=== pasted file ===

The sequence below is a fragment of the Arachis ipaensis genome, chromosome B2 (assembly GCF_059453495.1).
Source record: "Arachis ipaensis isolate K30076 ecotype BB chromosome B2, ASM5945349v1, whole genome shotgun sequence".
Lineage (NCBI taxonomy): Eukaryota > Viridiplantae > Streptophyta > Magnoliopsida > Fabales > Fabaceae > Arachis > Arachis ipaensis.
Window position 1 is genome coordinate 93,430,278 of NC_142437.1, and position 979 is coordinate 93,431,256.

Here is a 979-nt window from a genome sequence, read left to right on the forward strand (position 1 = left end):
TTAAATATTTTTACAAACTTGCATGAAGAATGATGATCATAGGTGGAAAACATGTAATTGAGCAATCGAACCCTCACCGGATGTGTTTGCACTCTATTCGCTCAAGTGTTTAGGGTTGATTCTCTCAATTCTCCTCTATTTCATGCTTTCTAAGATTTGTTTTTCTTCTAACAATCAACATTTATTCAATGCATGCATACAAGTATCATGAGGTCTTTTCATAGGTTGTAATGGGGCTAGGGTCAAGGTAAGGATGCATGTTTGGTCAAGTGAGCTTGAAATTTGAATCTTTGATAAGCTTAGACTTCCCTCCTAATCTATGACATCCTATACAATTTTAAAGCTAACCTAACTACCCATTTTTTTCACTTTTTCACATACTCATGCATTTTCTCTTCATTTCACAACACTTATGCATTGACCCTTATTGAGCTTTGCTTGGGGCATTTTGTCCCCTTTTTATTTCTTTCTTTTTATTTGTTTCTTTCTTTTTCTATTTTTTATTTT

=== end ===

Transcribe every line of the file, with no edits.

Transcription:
The sequence below is a fragment of the Arachis ipaensis genome, chromosome B2 (assembly GCF_059453495.1).
Source record: "Arachis ipaensis isolate K30076 ecotype BB chromosome B2, ASM5945349v1, whole genome shotgun sequence".
Lineage (NCBI taxonomy): Eukaryota > Viridiplantae > Streptophyta > Magnoliopsida > Fabales > Fabaceae > Arachis > Arachis ipaensis.
Window position 1 is genome coordinate 93,430,278 of NC_142437.1, and position 979 is coordinate 93,431,256.

Here is a 979-nt window from a genome sequence, read left to right on the forward strand (position 1 = left end):
TTAAATATTTTTACAAACTTGCATGAAGAATGATGATCATAGGTGGAAAACATGTAATTGAGCAATCGAACCCTCACCGGATGTGTTTGCACTCTATTCGCTCAAGTGTTTAGGGTTGATTCTCTCAATTCTCCTCTATTTCATGCTTTCTAAGATTTGTTTTTCTTCTAACAATCAACATTTATTCAATGCATGCATACAAGTATCATGAGGTCTTTTCATAGGTTGTAATGGGGCTAGGGTCAAGGTAAGGATGCATGTTTGGTCAAGTGAGCTTGAAATTTGAATCTTTGATAAGCTTAGACTTCCCTCCTAATCTATGACATCCTATACAATTTTAAAGCTAACCTAACTACCCATTTTTTTCACTTTTTCACATACTCATGCATTTTCTCTTCATTTCACAACACTTATGCATTGACCCTTATTGAGCTTTGCTTGGGGCATTTTGTCCCCTTTTTATTTCTTTCTTTTTATTTGTTTCTTTCTTTTTCTATTTTTTATTTT